In the month of March the Government believed that they had serious reason to expect disturbance in Ireland. Accordingly, General Sir Arthur Paget was summoned to the War Office to consult his military chiefs. Apparently, General Paget was instructed—so far as can be gathered in the absence of documentary evidence—to lay before his officers a certain choice of action. He accordingly called a meeting of his officers, whom he informed that "Active operations were to be begun against Ulster; that he expected the country to be in a blaze by Saturday (March 21); and that he was instructed by the War Office to allow officers domiciled in Ulster to disappear, but as regards others that any who resigned would be dismissed." The officers were given two hours to make their decision. Out of a total of 72 officers in the Brigade, 59 "would, respectfully, and under protest," prefer to be dismissed, while five claimed exemption on the ground of being domiciled in Ulster.

A few days later it was explained on behalf of the Government that no operations were intended against Ulster, and that through "an honest misunderstanding" General Paget had misinterpreted his instructions. Brigadier-General Gough was therefore asked to return to his command, finally obtaining a written undertaking, signed by the Secretary of State for War, that the troops would not be used in Ulster. In addition to Colonel Seely's signature, that of the Chief of the Imperial General Staff (Sir John French) and of the Adjutant-General (Sir J.S. Ewart) appeared on the memorandum.

Now it transpired that two important paragraphs of the memorandum were written by Colonel Seely, but presumably they were not sanctioned by the Cabinet. The paragraphs in question ran: "His Majesty's Government must retain their right to use all the forces of the Crown in Ireland, or elsewhere, to maintain law and order, and to support the Civil Power in the ordinary execution of its duty.

"But they had no intention whatever of taking advantage of this right to crush political opposition to the policy or principles of the Home Rule Bill."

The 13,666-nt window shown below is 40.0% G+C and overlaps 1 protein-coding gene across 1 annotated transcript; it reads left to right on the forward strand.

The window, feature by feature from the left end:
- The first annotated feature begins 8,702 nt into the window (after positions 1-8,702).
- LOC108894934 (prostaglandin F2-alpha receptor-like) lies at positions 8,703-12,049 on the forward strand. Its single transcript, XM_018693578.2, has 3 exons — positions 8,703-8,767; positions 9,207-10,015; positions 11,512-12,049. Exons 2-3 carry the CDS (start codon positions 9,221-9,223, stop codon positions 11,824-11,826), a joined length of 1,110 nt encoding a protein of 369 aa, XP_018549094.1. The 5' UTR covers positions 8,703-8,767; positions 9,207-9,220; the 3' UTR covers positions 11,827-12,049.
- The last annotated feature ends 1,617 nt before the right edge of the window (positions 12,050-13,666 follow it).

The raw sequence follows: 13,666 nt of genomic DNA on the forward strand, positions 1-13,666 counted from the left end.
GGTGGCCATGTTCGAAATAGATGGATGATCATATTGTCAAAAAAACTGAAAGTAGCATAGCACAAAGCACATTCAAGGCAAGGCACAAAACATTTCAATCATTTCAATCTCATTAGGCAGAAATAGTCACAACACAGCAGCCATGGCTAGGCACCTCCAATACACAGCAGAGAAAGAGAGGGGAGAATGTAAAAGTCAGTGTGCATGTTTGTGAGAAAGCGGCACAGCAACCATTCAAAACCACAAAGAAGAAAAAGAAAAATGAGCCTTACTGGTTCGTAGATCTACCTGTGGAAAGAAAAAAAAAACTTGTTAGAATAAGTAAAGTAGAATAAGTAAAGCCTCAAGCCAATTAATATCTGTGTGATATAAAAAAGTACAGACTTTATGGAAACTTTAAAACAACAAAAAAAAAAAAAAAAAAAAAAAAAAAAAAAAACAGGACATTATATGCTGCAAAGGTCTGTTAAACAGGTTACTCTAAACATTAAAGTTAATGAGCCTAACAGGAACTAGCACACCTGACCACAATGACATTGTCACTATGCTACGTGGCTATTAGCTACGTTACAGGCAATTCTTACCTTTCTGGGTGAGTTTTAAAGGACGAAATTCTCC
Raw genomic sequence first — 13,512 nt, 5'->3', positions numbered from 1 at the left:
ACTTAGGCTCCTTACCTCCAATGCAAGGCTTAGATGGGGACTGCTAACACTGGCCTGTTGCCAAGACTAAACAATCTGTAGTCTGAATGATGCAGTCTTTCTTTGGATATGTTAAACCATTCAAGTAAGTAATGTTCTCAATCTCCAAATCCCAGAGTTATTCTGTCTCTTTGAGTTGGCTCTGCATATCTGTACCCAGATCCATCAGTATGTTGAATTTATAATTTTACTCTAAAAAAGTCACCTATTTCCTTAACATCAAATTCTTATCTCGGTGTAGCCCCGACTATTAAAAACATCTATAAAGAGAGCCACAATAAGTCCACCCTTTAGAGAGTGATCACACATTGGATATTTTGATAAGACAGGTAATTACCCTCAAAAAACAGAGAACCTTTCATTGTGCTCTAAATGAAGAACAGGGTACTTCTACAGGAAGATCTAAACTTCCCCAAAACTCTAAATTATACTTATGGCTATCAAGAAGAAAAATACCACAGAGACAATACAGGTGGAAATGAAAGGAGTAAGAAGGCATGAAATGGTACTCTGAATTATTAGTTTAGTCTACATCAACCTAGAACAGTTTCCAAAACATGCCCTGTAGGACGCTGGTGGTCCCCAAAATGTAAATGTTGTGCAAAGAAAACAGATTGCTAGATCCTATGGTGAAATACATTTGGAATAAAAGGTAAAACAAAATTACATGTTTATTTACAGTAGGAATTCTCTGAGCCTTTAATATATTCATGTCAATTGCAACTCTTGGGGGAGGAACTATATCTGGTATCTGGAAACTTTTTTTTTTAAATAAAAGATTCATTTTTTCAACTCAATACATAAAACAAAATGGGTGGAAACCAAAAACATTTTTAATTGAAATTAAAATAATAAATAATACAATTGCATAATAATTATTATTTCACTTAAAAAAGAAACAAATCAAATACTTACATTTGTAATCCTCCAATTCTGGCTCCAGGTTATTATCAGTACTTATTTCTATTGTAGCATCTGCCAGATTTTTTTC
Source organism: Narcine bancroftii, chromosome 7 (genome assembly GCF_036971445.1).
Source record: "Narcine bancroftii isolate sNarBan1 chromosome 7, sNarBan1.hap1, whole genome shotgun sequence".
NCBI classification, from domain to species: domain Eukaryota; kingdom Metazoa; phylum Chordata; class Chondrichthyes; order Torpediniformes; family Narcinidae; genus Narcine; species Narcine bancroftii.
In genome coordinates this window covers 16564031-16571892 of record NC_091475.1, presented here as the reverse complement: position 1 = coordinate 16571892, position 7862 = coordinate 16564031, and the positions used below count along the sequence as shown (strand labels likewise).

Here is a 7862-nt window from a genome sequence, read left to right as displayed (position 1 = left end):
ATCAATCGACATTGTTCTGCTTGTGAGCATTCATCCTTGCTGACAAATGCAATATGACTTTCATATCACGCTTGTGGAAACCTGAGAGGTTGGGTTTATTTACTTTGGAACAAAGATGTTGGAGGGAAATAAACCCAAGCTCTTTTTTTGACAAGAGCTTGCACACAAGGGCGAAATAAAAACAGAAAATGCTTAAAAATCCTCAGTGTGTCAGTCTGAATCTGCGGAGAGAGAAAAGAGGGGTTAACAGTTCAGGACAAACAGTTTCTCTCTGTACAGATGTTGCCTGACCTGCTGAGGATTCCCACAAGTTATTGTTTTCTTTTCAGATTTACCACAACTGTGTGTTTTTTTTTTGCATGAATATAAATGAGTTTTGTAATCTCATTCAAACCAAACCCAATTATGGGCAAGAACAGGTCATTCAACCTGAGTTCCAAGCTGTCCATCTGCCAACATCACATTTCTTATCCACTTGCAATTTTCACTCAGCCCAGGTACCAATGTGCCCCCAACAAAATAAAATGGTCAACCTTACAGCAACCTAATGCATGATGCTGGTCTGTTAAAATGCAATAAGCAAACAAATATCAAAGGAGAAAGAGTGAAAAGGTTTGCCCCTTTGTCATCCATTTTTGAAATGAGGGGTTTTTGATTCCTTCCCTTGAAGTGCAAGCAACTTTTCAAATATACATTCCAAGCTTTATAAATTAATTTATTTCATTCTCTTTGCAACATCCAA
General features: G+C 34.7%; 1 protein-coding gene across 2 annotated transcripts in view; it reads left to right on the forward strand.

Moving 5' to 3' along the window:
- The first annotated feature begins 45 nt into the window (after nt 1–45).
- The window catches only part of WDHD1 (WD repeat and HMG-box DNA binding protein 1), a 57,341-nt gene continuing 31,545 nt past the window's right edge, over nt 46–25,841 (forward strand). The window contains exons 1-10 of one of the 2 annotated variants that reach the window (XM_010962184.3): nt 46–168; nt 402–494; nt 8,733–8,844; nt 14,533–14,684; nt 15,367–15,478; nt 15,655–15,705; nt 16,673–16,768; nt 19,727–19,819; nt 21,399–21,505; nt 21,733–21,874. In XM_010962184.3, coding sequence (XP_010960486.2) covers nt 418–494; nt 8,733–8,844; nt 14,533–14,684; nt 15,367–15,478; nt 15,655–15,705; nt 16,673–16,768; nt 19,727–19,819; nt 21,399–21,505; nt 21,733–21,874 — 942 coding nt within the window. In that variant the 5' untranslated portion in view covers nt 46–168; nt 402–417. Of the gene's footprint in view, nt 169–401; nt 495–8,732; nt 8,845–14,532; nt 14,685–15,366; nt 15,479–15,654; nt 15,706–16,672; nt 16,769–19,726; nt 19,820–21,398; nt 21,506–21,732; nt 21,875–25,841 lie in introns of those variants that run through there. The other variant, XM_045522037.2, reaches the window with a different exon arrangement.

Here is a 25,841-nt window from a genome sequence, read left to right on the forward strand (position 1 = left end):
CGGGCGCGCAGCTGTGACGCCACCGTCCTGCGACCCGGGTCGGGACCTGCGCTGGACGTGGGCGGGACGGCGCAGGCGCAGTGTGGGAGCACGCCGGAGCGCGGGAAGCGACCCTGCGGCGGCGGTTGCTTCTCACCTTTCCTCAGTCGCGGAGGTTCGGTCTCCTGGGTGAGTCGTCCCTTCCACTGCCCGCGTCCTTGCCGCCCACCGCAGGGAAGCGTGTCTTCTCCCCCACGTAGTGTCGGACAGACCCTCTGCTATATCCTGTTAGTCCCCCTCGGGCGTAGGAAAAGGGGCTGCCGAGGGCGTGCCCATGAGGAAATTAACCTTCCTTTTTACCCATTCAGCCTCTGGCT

As they stand these two paragraphs are a trifle ambiguous. The fact apparently occurred to General Gough. For he asked Sir John French explicitly whether they could be taken to mean that he could not be called upon to order his brigade to take part in the coercion of Ulster to the Home Rule Bill. Sir John French wrote across the note that this was his belief. On the strength of this General Gough returned to his command.


When the facts of the case were known, the Government were severely criticised by the Labour and the Nationalist parties. In replying to these criticisms, on Wednesday, this pledge was declared to be "not operative." As the result, Colonel Seely, who had signed the assurance, threatened resignation. On Friday, March 26, it was known that both Sir John French and Sir J.S. Ewart had resigned their positions. Every effort was made to induce these distinguished officers to reconsider their decision, but without avail. To remain in office would mean repudiating their pledged word. To this course no possible pressure could induce Sir John French to agree. He persisted in his resignation: and the Prime Minister solved a very dangerous situation by himself taking up the office of Minister of War, which Colonel Seely had now resigned.

So Sir John French went for a second time into retirement. Nothing less could be expected of one whose views on discipline are so extremely strict and whose ideals of loyalty are notoriously so high. To have remained in office would have been to impair the authority of the Imperial General Staff, quite apart from failing in loyalty to a pledged word. For all these reasons Sir John French chose eclipse rather than dishonour.

Unquestionably he viewed the impasse purely from the military point of view. His dislike of anything like politics in the army is well known. Mr. Asquith's famous dictum on taking up the office of Secretary for War is an echo of General French's invariable advice to his officers—"You will hear no politics from me, and I expect to hear none from you."

What his attitude towards the officers at the Curragh was in the first instance, is a matter of mere surmise. It has been said that he would personally have dealt very sharply with those concerned. But such statements obviously lack authority. Sir John French is much too discreet an officer to babble his views abroad on such a point. All we know is that at the time he strongly deprecated politics in the army in several speeches of considerable force. A psychological problem in army feeling was closely bound up with the issue. It is enough to emphasise the fact that Sir John French is himself no politician and did what he did because his honour demanded nothing less.

[Page Heading: A HOLIDAY]